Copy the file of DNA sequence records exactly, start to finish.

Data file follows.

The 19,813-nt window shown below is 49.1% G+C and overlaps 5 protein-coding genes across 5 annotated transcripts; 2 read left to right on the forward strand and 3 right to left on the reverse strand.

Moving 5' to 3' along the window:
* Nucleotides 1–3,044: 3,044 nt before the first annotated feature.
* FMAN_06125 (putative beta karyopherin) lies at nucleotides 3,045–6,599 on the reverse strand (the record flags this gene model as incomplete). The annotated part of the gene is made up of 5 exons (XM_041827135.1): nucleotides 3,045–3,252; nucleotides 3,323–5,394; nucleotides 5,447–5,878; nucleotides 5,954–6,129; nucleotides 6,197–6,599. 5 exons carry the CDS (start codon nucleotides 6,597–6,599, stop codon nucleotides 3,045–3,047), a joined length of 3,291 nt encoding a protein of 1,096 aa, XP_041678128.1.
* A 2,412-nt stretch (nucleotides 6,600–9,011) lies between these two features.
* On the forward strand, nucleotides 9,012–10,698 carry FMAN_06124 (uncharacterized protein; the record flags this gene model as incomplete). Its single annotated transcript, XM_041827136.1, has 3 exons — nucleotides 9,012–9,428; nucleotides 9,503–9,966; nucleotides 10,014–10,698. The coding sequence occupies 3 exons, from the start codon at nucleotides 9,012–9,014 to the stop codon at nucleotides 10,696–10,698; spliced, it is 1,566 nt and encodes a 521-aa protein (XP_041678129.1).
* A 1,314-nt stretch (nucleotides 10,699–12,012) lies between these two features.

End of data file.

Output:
The 19,813-nt window shown below is 49.1% G+C and overlaps 5 protein-coding genes across 5 annotated transcripts; 2 read left to right on the forward strand and 3 right to left on the reverse strand.

Moving 5' to 3' along the window:
* Nucleotides 1–3,044: 3,044 nt before the first annotated feature.
* FMAN_06125 (putative beta karyopherin) lies at nucleotides 3,045–6,599 on the reverse strand (the record flags this gene model as incomplete). The annotated part of the gene is made up of 5 exons (XM_041827135.1): nucleotides 3,045–3,252; nucleotides 3,323–5,394; nucleotides 5,447–5,878; nucleotides 5,954–6,129; nucleotides 6,197–6,599. 5 exons carry the CDS (start codon nucleotides 6,597–6,599, stop codon nucleotides 3,045–3,047), a joined length of 3,291 nt encoding a protein of 1,096 aa, XP_041678128.1.
* A 2,412-nt stretch (nucleotides 6,600–9,011) lies between these two features.
* On the forward strand, nucleotides 9,012–10,698 carry FMAN_06124 (uncharacterized protein; the record flags this gene model as incomplete). Its single annotated transcript, XM_041827136.1, has 3 exons — nucleotides 9,012–9,428; nucleotides 9,503–9,966; nucleotides 10,014–10,698. The coding sequence occupies 3 exons, from the start codon at nucleotides 9,012–9,014 to the stop codon at nucleotides 10,696–10,698; spliced, it is 1,566 nt and encodes a 521-aa protein (XP_041678129.1).
* A 1,314-nt stretch (nucleotides 10,699–12,012) lies between these two features.